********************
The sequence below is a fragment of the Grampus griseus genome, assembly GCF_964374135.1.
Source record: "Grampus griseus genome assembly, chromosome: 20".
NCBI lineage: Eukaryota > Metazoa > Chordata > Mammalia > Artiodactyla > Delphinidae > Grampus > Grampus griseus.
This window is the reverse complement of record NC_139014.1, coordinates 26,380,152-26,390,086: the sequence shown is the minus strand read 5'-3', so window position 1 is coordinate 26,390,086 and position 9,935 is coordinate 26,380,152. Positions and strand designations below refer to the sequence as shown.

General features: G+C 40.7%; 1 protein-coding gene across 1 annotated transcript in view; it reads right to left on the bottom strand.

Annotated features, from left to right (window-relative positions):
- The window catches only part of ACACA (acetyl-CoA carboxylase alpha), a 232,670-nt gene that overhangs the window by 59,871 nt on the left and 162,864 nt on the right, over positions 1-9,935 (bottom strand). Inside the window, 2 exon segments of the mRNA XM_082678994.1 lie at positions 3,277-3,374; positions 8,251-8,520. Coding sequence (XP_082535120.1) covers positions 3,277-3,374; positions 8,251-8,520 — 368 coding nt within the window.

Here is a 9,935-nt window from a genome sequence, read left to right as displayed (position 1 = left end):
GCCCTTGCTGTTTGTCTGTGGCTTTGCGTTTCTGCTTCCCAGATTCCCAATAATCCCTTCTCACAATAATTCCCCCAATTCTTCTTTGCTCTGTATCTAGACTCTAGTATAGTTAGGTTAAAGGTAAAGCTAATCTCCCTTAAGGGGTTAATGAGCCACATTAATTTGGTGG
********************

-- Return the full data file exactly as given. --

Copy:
The sequence below is a fragment of the Grampus griseus genome, assembly GCF_964374135.1.
Source record: "Grampus griseus genome assembly, chromosome: 20".
NCBI lineage: Eukaryota > Metazoa > Chordata > Mammalia > Artiodactyla > Delphinidae > Grampus > Grampus griseus.
This window is the reverse complement of record NC_139014.1, coordinates 26,380,152-26,390,086: the sequence shown is the minus strand read 5'-3', so window position 1 is coordinate 26,390,086 and position 9,935 is coordinate 26,380,152. Positions and strand designations below refer to the sequence as shown.

General features: G+C 40.7%; 1 protein-coding gene across 1 annotated transcript in view; it reads right to left on the bottom strand.

Annotated features, from left to right (window-relative positions):
- The window catches only part of ACACA (acetyl-CoA carboxylase alpha), a 232,670-nt gene that overhangs the window by 59,871 nt on the left and 162,864 nt on the right, over positions 1-9,935 (bottom strand). Inside the window, 2 exon segments of the mRNA XM_082678994.1 lie at positions 3,277-3,374; positions 8,251-8,520. Coding sequence (XP_082535120.1) covers positions 3,277-3,374; positions 8,251-8,520 — 368 coding nt within the window.

Here is a 9,935-nt window from a genome sequence, read left to right as displayed (position 1 = left end):
GCCCTTGCTGTTTGTCTGTGGCTTTGCGTTTCTGCTTCCCAGATTCCCAATAATCCCTTCTCACAATAATTCCCCCAATTCTTCTTTGCTCTGTATCTAGACTCTAGTATAGTTAGGTTAAAGGTAAAGCTAATCTCCCTTAAGGGGTTAATGAGCCACATTAATTTGGTGG